by Rabbi Gray Myrseth
As I write this, we stand at the beginning of the Jewish month of Kislev. Etymologies of the month’s name vary, but the word Kislev seems to have to do with rain or hope or constellations. In this time of drought in our state and turbulence in our nation, I’m confident we could all use both rain and hope. And as nights continue to lengthen in our approach to winter solstice, perhaps the array of stars in the sky can be something by which we navigate.
Kislev, our winteriest of winter months—in the Jewish calendar if not in the Bay Area landscape— is a time for dreaming. The long nights can give us time to build up our strength, get clear about our goals, and make plans we’ll carry out once the daylight returns.
This is also the time for dreaming in our Torah cycle. In Parshat Vayeitzei (one of my personal favorites), our mythic ancestor Jacob has set out from his familial home. As he walks, it seems likely that he’s filled with trepidation. Will he be able to find his way through the world that’s beyond everything he’s known until now? Will he be able to heal the broken relationships in his life and forge new ones?
The text doesn’t tell us outright, but when I imagine Jacob, I imagine him sad and scared and uncertain of what’s to come. He walks and walks—and then he can’t walk any longer, because the sun has set. The world is telling him to stop plunging onwards. To lay down and rest.
So he lays down and falls asleep and dreams. In his dream, flocks of angels ascend and descend a ladder spanning the vast space between heaven and earth. And behold, the Torah tells us, God was standing over him, saying “Jacob, I am the God of your ancestors, of Abraham and Isaac…I am with you wherever you go. I will not leave you until all that I have promised you has come to be.”
Our tradition teaches us that dreams are not just recycling systems for our unconscious thoughts, but are in fact one sixtieth of prophecy. Now, given that my own dreams tend to land somewhere between the strange and the nonsensical, I’d never been sure what to make of that teaching. But when I look at the way dreams work in this parsha, I started to understand.
God is assessing what Jacob needs and what he can handle, then figures out the right way to deliver the information. God offers just a taste of prophetic truth—enough that Jacob is pushed to the outer edge of his comfort zone, but not so much that he gets overwhelmed and can’t process the material. In other words, the Divine is acting like a teacher.
Now, the reason I could recognize this is that I have been blessed to have some truly exceptional teachers in my life. Both within the structure of formal education and beyond it, I have had teachers who loved and challenged me, who told me I could do better and then showed me how.
Now more than ever, we need our teachers.
We need history teachers, who show us how people have shown resilience and resistance during difficult times, who show us where we’ve come from and where we may want to go. We need ethics teachers, who offer us ways to think both critically and compassionately, who urge us not to be closed-minded or rigid. We need literature teachers, who help us make friends with books, who allow us to step into lives and perspectives other than our own. We need science teachers, whose measurements and theories and experiments render our universe of miracles in a clearer, more vivid light. We need math teachers, whose equations and functions can become tools for innovation and discovery. We need language teachers, who connect us to the wider world. We need movement teachers, who connect us with our embodied selves. We need art teachers, who tap into our boundless creativity, who remind us that art can make ourselves and our communities stronger. We need music teachers, who give us access to a language that reaches beyond words.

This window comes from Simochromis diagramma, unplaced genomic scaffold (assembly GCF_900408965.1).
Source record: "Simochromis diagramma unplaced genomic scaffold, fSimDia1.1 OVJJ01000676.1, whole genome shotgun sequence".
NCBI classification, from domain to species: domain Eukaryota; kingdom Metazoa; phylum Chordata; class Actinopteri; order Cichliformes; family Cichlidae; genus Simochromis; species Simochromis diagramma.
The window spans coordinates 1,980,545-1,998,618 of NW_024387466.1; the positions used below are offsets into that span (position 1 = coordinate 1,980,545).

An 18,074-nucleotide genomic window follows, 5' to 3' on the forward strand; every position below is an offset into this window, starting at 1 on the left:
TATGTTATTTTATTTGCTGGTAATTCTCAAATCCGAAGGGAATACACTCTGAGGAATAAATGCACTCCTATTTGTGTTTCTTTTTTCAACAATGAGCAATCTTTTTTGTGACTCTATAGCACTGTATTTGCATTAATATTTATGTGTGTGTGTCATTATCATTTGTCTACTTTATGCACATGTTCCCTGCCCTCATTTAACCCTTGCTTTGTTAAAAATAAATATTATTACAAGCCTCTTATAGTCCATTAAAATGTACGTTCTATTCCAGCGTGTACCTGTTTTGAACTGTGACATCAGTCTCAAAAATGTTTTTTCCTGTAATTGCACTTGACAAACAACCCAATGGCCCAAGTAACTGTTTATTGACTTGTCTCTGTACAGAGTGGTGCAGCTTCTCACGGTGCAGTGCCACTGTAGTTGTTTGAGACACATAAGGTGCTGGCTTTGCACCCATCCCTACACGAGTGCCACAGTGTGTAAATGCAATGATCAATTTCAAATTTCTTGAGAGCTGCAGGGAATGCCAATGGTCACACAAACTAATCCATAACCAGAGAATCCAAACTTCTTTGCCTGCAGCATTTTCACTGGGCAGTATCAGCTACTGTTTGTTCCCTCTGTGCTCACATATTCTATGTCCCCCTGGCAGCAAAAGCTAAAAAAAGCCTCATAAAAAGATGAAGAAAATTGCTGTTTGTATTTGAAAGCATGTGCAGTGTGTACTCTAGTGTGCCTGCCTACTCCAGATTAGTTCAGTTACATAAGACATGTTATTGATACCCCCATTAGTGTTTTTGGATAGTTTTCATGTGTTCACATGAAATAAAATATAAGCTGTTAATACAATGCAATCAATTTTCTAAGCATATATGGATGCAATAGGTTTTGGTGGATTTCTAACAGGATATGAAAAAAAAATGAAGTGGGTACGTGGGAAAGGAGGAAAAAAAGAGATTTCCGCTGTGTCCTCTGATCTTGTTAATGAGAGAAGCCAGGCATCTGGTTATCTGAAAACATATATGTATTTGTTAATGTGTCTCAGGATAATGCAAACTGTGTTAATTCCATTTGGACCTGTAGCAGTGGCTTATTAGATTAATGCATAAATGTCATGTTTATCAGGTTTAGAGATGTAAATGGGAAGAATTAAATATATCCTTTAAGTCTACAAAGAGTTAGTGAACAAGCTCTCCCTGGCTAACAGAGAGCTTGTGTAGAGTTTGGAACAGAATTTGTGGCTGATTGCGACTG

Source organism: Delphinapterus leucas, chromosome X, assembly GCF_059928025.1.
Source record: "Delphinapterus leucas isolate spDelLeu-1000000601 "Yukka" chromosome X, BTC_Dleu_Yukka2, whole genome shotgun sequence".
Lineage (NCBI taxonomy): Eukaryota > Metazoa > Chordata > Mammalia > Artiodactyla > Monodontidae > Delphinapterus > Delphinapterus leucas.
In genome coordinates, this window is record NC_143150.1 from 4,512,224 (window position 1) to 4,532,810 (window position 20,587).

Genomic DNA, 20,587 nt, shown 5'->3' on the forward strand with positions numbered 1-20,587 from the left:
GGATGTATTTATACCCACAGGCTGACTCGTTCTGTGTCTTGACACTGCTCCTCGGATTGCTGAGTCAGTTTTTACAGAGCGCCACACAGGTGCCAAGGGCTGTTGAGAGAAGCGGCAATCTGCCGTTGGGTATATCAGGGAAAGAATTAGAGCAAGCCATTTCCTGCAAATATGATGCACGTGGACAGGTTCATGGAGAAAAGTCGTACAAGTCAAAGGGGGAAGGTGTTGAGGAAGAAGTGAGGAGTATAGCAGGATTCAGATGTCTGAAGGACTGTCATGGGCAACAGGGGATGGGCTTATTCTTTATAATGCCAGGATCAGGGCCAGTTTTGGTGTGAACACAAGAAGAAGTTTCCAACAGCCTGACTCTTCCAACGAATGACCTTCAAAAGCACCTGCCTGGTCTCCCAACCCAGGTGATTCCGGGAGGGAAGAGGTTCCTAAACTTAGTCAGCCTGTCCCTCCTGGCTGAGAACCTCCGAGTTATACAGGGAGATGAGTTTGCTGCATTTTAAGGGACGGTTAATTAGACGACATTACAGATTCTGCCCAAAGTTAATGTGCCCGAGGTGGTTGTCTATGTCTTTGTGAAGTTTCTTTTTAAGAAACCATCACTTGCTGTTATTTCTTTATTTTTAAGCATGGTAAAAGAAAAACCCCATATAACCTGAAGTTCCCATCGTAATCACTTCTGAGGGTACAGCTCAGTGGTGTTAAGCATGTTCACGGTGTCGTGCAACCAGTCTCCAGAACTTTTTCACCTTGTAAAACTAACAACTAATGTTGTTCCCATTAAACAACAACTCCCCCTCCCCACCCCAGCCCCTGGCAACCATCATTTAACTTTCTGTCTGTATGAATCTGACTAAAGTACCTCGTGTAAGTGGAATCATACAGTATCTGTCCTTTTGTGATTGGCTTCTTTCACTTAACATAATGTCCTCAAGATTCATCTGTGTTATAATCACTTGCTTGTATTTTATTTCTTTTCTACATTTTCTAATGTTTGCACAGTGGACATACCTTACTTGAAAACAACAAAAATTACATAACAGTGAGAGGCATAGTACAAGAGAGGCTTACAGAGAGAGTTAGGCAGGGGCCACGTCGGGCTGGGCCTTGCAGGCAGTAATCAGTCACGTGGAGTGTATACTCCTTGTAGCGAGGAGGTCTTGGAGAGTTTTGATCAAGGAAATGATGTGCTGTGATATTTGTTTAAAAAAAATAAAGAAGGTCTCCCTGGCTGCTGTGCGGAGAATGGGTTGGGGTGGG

In this month of Kislev, I hope that each of us will be able to identify a teacher—or multiple teachers—from whom we need to learn. Some teachers are physically present in our lives, while others teach us through their words which come down to us across time and space. I hope that those teachers will be able to instruct us as patiently and creatively as God instructs Jacob. And I hope that we will emerge from this teaching energized and awake, ready to take on what’s to come.
Because after Jacob’s dream—after God lovingly teaches him this critical lesson, our mythic ancestor, awakens with a start. He sits up, breathless. He says aloud, “God was in this place and I did not know it!” He lays down lost and wakes up changed. He lays down wrapped up in his own story, his own worries, and wakes up to an essential truth that he could not see before.
That he could not have recognized on his own.
Looking around the desert landscape, Jacob says, “This is a house of God. This is the gate of heaven.” Through God’s teaching, he is able to see that the whole world is imbued with God’s love and magic. That he must behave in all moments as if he is in the presence of the divine.
He says, “If God will be with me and guard me on the way, giving me bread to eat and a garment to wear, I will return in peace to my father’s house and God will be my God. I will surely tithe to God.” He trusts that his teacher will meet his basic needs, will protect and provide for him. And in return, he can access his own capacity for peaceful action and deliberate generosity.
As we move through winter’s sheltering, sacred darkness, may we draw on the glimpses of prophetic truth we’re granted, however fleeting. May we see ourselves as students, eager to learn from the wisdom of our teachers past and present. May we see ourselves as teachers, sharing freely from our experience and understanding. And may we all be patient, persistent, and steadfast as we use these winter days and nights to study, to imagine, to dream.